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PM Singh to take up border dispute during China visit

January 11, 2008

Ravi Velloor, India Bureau Chief
8 January 2008
Straits Times

New Delhi will also assuage Beijing's fears on its growing closeness to US

NEW DELHI - INDIAN Prime Minister Manmohan Singh begins a crucial trip
to China over the coming weekend, seeking to push stalled border talks
and assuage Beijing's worries over New Delhi's growing closeness to the
United States.

The Jan 13-15 visit is the first to China by an Indian prime minister
since Mr Atal Bihari Vajpayee travelled there in 2003.

That visit produced agreements on Tibet and Sikkim, issues of concern to
China and India respectively, and led to the flowering of trade ties.

Last year, bilateral trade topped US$30 billion (S$45 billion). Two-way
trade is now projected to cross US$40 billion before the targeted 2010
date.

However, while trade and economic ties are accelerating, the two Asian
giants have had far less success in moving forward on the key issue that
divides them - a boundary dispute that dates back almost five decades.

India says China is occupying 38,000 sq km of its territory in Kashmir
illegally ceded to it by Pakistan. Beijing, in turn, claims 90,000 sq km
of land in the north-eastern Indian state of Arunachal Pradesh, which is
next to Bhutan.

Senior Indian paramilitary officials have complained recently about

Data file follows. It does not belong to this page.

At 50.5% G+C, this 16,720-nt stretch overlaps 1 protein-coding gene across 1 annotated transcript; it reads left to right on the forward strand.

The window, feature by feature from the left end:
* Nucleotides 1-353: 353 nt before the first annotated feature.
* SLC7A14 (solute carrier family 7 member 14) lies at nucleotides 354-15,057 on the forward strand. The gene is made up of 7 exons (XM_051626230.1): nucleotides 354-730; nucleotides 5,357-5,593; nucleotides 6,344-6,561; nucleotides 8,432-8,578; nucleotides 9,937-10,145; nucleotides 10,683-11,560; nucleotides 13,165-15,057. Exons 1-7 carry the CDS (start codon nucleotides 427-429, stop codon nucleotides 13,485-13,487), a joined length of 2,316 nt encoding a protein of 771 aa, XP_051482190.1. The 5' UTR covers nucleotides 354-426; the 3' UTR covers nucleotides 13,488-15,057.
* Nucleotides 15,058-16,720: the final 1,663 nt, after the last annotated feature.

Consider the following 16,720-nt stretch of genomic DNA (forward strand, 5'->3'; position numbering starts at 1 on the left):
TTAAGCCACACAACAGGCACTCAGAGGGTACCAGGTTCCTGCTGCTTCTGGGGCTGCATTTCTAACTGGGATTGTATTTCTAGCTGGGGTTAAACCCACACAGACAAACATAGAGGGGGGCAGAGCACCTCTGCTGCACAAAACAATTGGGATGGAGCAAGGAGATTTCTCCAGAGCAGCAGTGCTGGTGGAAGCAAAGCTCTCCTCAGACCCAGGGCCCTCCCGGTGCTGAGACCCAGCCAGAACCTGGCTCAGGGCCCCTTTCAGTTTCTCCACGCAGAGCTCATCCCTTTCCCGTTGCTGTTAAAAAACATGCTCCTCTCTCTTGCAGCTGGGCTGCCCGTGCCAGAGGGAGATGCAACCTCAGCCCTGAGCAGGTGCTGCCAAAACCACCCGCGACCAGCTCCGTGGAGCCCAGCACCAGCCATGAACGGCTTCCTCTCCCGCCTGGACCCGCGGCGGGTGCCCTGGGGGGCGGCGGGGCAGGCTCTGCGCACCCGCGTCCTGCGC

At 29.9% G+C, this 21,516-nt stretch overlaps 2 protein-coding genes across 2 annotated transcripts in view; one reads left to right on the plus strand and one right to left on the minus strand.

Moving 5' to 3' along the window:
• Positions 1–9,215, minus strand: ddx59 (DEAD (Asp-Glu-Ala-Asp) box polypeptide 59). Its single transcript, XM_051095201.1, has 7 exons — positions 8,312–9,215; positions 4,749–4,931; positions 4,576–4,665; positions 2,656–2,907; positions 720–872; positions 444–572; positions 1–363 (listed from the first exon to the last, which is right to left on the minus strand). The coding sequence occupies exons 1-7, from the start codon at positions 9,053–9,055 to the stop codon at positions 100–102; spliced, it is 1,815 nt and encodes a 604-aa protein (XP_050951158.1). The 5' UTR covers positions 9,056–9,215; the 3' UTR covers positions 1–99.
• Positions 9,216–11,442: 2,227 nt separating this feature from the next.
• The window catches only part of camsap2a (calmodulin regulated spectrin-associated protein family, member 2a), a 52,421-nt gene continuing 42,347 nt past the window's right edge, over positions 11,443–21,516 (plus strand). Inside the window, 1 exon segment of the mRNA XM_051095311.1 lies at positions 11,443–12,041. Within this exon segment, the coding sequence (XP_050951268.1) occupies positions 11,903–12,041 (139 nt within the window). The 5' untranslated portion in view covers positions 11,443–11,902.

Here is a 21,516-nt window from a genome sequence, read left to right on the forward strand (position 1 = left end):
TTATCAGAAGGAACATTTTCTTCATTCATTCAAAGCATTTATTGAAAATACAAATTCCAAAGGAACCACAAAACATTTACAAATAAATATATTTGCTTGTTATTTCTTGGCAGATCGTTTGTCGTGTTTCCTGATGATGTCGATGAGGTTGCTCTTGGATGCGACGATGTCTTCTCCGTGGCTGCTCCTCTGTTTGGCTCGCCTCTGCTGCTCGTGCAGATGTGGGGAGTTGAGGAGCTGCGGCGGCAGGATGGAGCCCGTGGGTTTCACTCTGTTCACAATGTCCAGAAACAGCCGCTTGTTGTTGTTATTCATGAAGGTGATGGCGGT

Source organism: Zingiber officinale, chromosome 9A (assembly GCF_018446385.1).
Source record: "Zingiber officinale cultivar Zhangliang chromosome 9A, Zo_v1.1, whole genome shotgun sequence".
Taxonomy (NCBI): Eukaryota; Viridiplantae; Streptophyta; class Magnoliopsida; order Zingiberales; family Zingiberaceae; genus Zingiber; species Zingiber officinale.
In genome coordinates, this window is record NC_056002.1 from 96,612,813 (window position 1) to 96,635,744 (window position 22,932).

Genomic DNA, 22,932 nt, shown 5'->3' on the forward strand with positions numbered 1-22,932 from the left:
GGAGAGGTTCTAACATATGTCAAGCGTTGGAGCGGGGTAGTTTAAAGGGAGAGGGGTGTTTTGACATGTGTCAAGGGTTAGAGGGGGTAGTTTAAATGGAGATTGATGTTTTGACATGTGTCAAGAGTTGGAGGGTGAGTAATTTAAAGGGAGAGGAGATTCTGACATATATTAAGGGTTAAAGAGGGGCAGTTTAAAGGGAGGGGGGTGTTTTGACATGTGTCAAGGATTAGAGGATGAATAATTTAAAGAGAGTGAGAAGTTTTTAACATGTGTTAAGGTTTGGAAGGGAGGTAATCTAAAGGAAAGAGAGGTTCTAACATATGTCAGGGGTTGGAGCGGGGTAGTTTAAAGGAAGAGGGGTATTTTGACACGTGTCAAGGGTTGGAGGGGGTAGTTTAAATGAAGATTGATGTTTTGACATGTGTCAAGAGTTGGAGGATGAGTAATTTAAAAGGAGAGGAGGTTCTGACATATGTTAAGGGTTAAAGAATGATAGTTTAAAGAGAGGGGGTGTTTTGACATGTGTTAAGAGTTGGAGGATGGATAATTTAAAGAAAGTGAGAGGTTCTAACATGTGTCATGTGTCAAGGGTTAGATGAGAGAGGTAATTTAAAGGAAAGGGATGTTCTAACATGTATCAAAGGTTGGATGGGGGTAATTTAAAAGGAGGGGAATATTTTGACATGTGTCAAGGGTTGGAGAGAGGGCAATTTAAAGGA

Chinese incursions along the unsettled border, although the Foreign
Office has been far more circumspect about voicing its concern.

Indian analysts say PM Singh's trip, planned for months, comes at a
particularly inopportune time for him and the ruling Congress Party.

The government's communist backers have stymied a landmark civilian
nuclear deal with the United States that had given the Singh government
tremendous political currency abroad but had raised concern in Beijing.

Worse, a string of election defeats in key northern Indian states have
weakened the government and turned it into a lame-duck administration.

'The visit is taking place at a very difficult time, especially because
China has hardened its position on the territorial dispute,' said
analyst Brahma Chellaney of the Centre for Policy Research, a New
Delhi-based think-tank.

Still, to create a more conducive environment for the visit, a hundred
Indian troops flew last month to China's Yunnan province for their first
joint military exercise.

A 'very, very positive' bilateral meeting in Singapore in November
between PM Singh and his Chinese counterpart, Premier Wen Jiabao, has
also helped matters.

Indeed, some of the atmospherics for that meeting had been set by the
warm reception given by Beijing in October to visiting Congress Party
president Sonia Gandhi and her son, first-time MP Rahul Gandhi.

Last month, China replaced its envoy to New Delhi. Former ambassador Sun
Yuxi was seen as having spoilt the atmosphere for President Hu Jintao's
November 2006 visit to India by insisting that all of Arunachal Pradesh
was Chinese territory.

During the upcoming visit, PM Singh may also seek unequivocal Chinese
support for India to be allowed back into the global trade in civilian
nuclear technology and fuel.

China is a key member of the Nuclear Suppliers Group (NSG), which must
endorse the India-specific safeguards that New Delhi is currently
negotiating with the International Atomic Energy Agency to make the
Indo-American deal operational.

In turn, India may signal some sort of willingness to eventually
consider a free trade accord with China, which it does not recognise as
a market economy.

'In Singapore, China hinted clearly to us that it may be interested in
investing in India's nuclear power programme once the NSG clearance is
in place,' a senior Indian official said.

velloor@sph.com.sg
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